Shopping thrift stores, flea markets and estate sales can be overwhelming. With the sheer volume of stuff, how do you know where to start? How do you spot gems amid all the junk?
As a professional reseller who has been combing through thrift stores for the better part of 30 years, I can help. If you’re ready to cut your shopping time in half, score bigger bargains or walk away with brag-worthy finds you can flip for cash, read on.
From hard-to-find household items to resale money-makers, everything featured in my “Thrift Shop Like a Pro” series qualifies as a BOLO (“be on the lookout” for) item. When you find it, buy it!
Featured find: Vintage teak pepper mills by Dansk
Founded by Martha and Ted Nierenberg, Dansk Designs was established not in Denmark, but in Great Neck, New York. On a trip to Copenhagen in 1954, the Nierenbergs were inspired to launch a business that would bring Scandinavian Modern design to the United States.
To help realize their vision, the couple convinced Danish sculptor Jens Quistgaard to design a set of teak and stainless steel flatware that could be mass-produced. The success of this first product, dubbed Fjord flatware, established Dansk as a design powerhouse.
Throughout the 1960s and ’70s, every well-appointed home had a few Dansk pieces. Teak ice buckets, rosewood salad bowls and enamelware fondue pots became status symbols for hosts and hostesses across the country.
And over the decades, many Dansk items have appreciated in value. Today, vintage ice buckets can easily sell for $150, and fondue pots can fetch $100 to $150. But in terms of potential value, one signature Dansk item eclipses all the rest — the teak pepper mill.
Dansk’s chief designer from the late mid-1950s to the 1980s, Quistgaard was the aesthetic force behind many of the company’s most popular pepper grinders. Today, Quistgaard-designed pieces are highly prized, and there’s even a website devoted to his innovative pepper mill forms.
Why buy it?
Vintage Dansk is the perfect blend of quality and style. Pieces are durable, easy to use and to clean, and unique enough to get noticed. My vintage Dansk cutting board has lasted more than 25 years, and my parents’ Dansk flatware set feels more contemporary now than when it was made in the 1970s.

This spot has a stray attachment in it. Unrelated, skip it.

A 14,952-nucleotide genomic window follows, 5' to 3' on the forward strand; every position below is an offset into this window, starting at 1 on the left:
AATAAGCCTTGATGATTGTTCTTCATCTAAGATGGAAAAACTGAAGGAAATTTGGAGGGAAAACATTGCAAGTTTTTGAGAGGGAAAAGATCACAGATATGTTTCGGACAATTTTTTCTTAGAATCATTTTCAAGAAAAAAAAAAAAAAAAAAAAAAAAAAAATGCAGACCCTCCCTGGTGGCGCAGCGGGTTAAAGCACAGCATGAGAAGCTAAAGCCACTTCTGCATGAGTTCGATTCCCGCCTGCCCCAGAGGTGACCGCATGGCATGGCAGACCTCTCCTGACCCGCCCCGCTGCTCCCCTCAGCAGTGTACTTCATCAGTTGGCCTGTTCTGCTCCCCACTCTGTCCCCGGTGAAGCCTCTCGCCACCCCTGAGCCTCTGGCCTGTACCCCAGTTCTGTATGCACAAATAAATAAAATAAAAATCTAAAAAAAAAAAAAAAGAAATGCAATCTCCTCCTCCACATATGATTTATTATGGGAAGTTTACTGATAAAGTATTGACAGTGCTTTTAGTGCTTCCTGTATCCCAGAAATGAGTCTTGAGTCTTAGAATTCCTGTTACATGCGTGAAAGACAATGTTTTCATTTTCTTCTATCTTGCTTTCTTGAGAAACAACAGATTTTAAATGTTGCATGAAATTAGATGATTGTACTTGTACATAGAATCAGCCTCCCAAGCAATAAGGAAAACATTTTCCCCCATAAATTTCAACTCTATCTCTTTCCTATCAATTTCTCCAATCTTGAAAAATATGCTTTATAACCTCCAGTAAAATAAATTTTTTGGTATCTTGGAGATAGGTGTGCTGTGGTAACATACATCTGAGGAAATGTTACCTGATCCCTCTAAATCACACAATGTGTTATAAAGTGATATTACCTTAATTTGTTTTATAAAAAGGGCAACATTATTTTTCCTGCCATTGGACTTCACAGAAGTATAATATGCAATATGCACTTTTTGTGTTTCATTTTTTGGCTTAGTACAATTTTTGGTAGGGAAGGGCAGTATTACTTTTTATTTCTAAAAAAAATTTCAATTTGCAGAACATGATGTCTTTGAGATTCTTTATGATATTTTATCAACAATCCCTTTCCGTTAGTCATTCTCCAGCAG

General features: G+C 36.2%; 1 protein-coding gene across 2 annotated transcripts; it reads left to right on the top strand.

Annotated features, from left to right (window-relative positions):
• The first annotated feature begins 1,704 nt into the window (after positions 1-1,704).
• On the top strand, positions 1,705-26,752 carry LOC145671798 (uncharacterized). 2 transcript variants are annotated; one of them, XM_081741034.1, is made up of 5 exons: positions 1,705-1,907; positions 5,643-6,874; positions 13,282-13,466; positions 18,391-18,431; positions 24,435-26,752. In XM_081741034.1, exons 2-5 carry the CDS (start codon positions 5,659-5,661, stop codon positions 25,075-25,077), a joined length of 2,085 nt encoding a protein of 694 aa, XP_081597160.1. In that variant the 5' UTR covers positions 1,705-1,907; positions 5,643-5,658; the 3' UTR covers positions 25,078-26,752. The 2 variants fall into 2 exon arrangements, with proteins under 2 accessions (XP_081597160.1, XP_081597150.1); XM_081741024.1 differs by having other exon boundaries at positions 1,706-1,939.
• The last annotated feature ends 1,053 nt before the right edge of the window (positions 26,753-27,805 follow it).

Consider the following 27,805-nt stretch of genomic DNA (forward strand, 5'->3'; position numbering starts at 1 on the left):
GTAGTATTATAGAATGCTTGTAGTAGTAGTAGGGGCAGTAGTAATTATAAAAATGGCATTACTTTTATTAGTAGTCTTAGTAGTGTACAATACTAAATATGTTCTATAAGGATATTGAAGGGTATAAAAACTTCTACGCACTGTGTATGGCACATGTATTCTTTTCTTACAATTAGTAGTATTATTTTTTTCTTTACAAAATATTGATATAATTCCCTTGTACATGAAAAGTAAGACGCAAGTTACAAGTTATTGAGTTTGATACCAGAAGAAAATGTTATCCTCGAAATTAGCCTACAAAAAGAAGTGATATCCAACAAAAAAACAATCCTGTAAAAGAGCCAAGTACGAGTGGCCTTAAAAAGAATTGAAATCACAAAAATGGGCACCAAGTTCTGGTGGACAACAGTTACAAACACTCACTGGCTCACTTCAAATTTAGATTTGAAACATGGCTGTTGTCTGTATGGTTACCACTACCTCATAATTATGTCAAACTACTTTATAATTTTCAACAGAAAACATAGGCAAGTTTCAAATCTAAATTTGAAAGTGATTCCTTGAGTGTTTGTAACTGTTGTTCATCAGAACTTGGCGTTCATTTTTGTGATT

For people looking to resell for profit, many Dansk products have enthusiastic collectors around the world — and few are more enthusiastic than pepper mill collectors. This pepper and salt grinder designed by Quistgaard recently sold for $290 on eBay. On Etsy, another Quistgaard pepper mill is listed for $565.
What to look for
Dansk pepper mills can be found in thrift shops across the country. But don’t look for them only in the kitchenware section. Often, store staff have no idea what these odd-shaped beauties are or where to display them.
Identifying a genuine Dansk is fairly simple. Vintage pieces are well-marked on the underside with “Dansk Designs LTD” impressed into the wood or stamped on the metal grinder mechanism. Newer pieces feature a decal on the side that reads, “Dansk International Designs.”
When examining the maker’s mark, you may notice an additional “JHQ” mark. These are the initials are of Jens Harald Quistgaard, and they confirm the piece was designed by him. (That’s a very good thing.)
When scouting for vintage Dansk pepper mills to resell for profit, also pay special attention to:
- Wood type: Though teak was more common, Dansk made some pepper mills out of Brazillian rosewood. Rosewood varieties are rarer and sell for a premium.
- Grinding mechanism: Early Dansk pieces feature grinding mechanisms made by one of two companies: Peugeot (France) or Tre Spade (Italy). The hardware is always made of metal and clearly marked with the company name. Contemporary mills, which are generally less valuable, have unbranded black plastic grinders.
- Location of manufacture: Early Dansk pieces were manufactured in Denmark (written as “Danmark” on some grinders) or in France. Contemporary versions are made in Thailand. Collectors prefer pieces produced in Denmark or France.
- Unusual forms: Dansk’s designers pushed the boundaries of form. Today, fans view their collections as more art installation than culinary tool set. A good rule of thumb for shoppers: The less it looks like a standard pepper mill, the more desirable it is to Dansk collectors.
Pro tip: It’s not uncommon to find pepper mills with burn marks or cooking oil stains. Don’t pass these up! Many collectors are also accomplished restorers, and they’ll happily buy those ugly ducklings.